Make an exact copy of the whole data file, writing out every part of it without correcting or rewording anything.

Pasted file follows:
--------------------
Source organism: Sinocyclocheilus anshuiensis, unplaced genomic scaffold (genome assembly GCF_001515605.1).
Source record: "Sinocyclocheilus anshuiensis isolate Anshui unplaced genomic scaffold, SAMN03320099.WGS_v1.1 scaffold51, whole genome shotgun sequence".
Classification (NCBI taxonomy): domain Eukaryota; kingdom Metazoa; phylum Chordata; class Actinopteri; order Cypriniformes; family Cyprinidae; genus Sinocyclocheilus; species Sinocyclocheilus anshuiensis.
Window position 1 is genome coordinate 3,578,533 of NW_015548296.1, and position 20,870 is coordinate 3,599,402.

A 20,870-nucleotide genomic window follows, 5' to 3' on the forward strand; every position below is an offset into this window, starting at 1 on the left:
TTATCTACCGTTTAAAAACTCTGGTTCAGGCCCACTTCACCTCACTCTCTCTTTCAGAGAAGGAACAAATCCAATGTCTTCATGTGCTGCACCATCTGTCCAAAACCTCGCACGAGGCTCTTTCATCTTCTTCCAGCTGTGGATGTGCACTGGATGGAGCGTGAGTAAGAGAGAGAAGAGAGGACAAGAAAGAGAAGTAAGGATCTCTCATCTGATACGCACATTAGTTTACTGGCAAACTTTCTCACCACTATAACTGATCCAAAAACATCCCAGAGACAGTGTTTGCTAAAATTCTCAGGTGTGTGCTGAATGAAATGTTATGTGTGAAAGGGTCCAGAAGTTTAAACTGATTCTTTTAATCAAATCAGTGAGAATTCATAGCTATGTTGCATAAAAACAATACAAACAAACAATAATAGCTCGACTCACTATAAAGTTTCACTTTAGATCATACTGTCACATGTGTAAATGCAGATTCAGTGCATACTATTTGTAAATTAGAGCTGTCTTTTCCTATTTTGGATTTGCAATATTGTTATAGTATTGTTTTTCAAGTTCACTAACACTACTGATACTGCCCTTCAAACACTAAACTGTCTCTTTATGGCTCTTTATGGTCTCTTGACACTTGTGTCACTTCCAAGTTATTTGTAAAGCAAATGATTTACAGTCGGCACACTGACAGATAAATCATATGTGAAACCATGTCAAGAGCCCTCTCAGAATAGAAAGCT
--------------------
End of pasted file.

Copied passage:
Source organism: Sinocyclocheilus anshuiensis, unplaced genomic scaffold (genome assembly GCF_001515605.1).
Source record: "Sinocyclocheilus anshuiensis isolate Anshui unplaced genomic scaffold, SAMN03320099.WGS_v1.1 scaffold51, whole genome shotgun sequence".
Classification (NCBI taxonomy): domain Eukaryota; kingdom Metazoa; phylum Chordata; class Actinopteri; order Cypriniformes; family Cyprinidae; genus Sinocyclocheilus; species Sinocyclocheilus anshuiensis.
Window position 1 is genome coordinate 3,578,533 of NW_015548296.1, and position 20,870 is coordinate 3,599,402.

A 20,870-nucleotide genomic window follows, 5' to 3' on the forward strand; every position below is an offset into this window, starting at 1 on the left:
TTATCTACCGTTTAAAAACTCTGGTTCAGGCCCACTTCACCTCACTCTCTCTTTCAGAGAAGGAACAAATCCAATGTCTTCATGTGCTGCACCATCTGTCCAAAACCTCGCACGAGGCTCTTTCATCTTCTTCCAGCTGTGGATGTGCACTGGATGGAGCGTGAGTAAGAGAGAGAAGAGAGGACAAGAAAGAGAAGTAAGGATCTCTCATCTGATACGCACATTAGTTTACTGGCAAACTTTCTCACCACTATAACTGATCCAAAAACATCCCAGAGACAGTGTTTGCTAAAATTCTCAGGTGTGTGCTGAATGAAATGTTATGTGTGAAAGGGTCCAGAAGTTTAAACTGATTCTTTTAATCAAATCAGTGAGAATTCATAGCTATGTTGCATAAAAACAATACAAACAAACAATAATAGCTCGACTCACTATAAAGTTTCACTTTAGATCATACTGTCACATGTGTAAATGCAGATTCAGTGCATACTATTTGTAAATTAGAGCTGTCTTTTCCTATTTTGGATTTGCAATATTGTTATAGTATTGTTTTTCAAGTTCACTAACACTACTGATACTGCCCTTCAAACACTAAACTGTCTCTTTATGGCTCTTTATGGTCTCTTGACACTTGTGTCACTTCCAAGTTATTTGTAAAGCAAATGATTTACAGTCGGCACACTGACAGATAAATCATATGTGAAACCATGTCAAGAGCCCTCTCAGAATAGAAAGCT